Beki Grinter

Posts Tagged ‘ethnography’

The Autobiographical Turn

In discipline, empirical, HCI, research on August 2, 2012 at 10:46 am

There has been a turn towards the autobiographical in some ethnographic research. The idea is that by sharing one’s autobiography—the relevant parts—that it will make it easier for the reader to understand the analysis process. Understand where, you, the analytic instrument starts.

When I first learnt about this I thought that that was very valuable. I thought that it would be useful to understand something about where the author stands with respect to the material. I also knew from experience in studying religion that people made various assumptions about my beliefs (ranging from atheism to fundamentalism). Realizing how any position along that continuum could be applied to my motives for the research made me think that putting something clearly out there was potentially very useful.

But lately I’ve been thinking that there is a problem. Putting something about yourself into a research publication puts it into the professional public forum. Most of the time we spend in professional forums is very carefully managed to create a good impression. But is that what we bring to analysis? If we bring parts of ourselves to analysis, is it more/as likely to be the far more complex experiences of our lives? Do the experiences that shape us mostly deeply come from the types of things that are easy to share or are far more complex and not something that we would choose to put into the professional domain? More  cynically, I began to wonder whether sometimes the autobiographic turn was being used in pursuit of professionalism (but that was me at my most cynical).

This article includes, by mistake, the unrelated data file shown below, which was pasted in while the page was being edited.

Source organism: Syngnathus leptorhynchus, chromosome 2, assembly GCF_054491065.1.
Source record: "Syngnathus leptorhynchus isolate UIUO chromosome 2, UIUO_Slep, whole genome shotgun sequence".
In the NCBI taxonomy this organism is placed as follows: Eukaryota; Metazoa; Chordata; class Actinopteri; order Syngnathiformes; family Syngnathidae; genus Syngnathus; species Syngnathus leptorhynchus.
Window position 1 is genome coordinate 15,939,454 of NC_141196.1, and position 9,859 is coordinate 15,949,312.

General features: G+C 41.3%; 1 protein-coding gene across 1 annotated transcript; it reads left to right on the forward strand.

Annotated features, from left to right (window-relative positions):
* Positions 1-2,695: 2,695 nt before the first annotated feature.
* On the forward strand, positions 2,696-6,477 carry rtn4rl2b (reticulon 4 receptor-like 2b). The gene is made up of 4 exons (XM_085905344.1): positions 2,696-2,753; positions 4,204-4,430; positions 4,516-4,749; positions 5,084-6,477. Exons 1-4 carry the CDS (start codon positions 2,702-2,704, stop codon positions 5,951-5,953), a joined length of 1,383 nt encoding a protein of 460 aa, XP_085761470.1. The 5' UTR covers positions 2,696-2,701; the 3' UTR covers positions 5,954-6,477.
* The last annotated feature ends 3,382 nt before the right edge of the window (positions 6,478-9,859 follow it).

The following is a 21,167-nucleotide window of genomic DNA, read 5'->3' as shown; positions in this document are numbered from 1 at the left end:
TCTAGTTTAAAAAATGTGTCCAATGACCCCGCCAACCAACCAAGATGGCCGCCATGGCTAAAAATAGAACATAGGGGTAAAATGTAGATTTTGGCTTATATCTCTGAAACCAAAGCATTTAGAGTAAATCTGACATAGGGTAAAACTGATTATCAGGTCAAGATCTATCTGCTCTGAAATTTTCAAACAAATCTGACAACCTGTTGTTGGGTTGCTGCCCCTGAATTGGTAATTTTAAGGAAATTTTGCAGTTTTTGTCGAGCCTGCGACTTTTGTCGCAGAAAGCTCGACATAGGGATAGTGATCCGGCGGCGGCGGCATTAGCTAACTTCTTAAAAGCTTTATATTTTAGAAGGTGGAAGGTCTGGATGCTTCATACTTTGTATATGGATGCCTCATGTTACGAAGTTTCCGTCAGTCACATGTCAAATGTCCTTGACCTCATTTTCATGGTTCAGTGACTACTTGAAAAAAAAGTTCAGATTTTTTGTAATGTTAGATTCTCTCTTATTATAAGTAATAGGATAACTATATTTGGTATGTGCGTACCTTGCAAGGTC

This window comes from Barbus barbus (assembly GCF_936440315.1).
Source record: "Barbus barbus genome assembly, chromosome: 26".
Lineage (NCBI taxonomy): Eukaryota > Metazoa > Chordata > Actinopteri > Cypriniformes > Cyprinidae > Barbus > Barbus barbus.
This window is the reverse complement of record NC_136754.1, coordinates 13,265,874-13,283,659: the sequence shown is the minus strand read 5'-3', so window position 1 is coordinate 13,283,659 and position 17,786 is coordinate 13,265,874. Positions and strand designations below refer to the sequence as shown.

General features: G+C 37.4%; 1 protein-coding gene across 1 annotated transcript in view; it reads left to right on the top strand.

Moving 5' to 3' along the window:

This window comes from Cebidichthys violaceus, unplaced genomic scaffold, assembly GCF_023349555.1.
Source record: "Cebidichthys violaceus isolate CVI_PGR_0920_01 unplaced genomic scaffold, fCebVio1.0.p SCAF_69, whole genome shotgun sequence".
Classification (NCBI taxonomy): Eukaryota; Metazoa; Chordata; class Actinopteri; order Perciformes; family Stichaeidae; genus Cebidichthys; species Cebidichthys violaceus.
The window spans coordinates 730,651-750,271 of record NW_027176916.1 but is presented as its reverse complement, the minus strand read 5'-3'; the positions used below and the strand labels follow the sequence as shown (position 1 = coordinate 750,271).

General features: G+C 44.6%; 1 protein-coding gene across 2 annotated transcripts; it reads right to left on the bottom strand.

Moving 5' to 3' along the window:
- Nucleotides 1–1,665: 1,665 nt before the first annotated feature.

Back to the question of my religion. I have wrestled with writing about my religious position, and in the end I find that I am relatively uncomfortable in writing about it autobiographically because to make it useful in any meaningful way I would have to reveal far more and discuss a whole set of choices and experiences that I have little desire to share with the HCI research community. Here’s my religious position, I have no strong position on the question of religion. Of course that’s very convenient because it fits nicely into a professional position—the type of distance is in line with ideas about how empirical science is conducted). Also in the absence of knowing far more, doesn’t seem to be helpful. It’s a nice way (of course) of saying “its complicated.”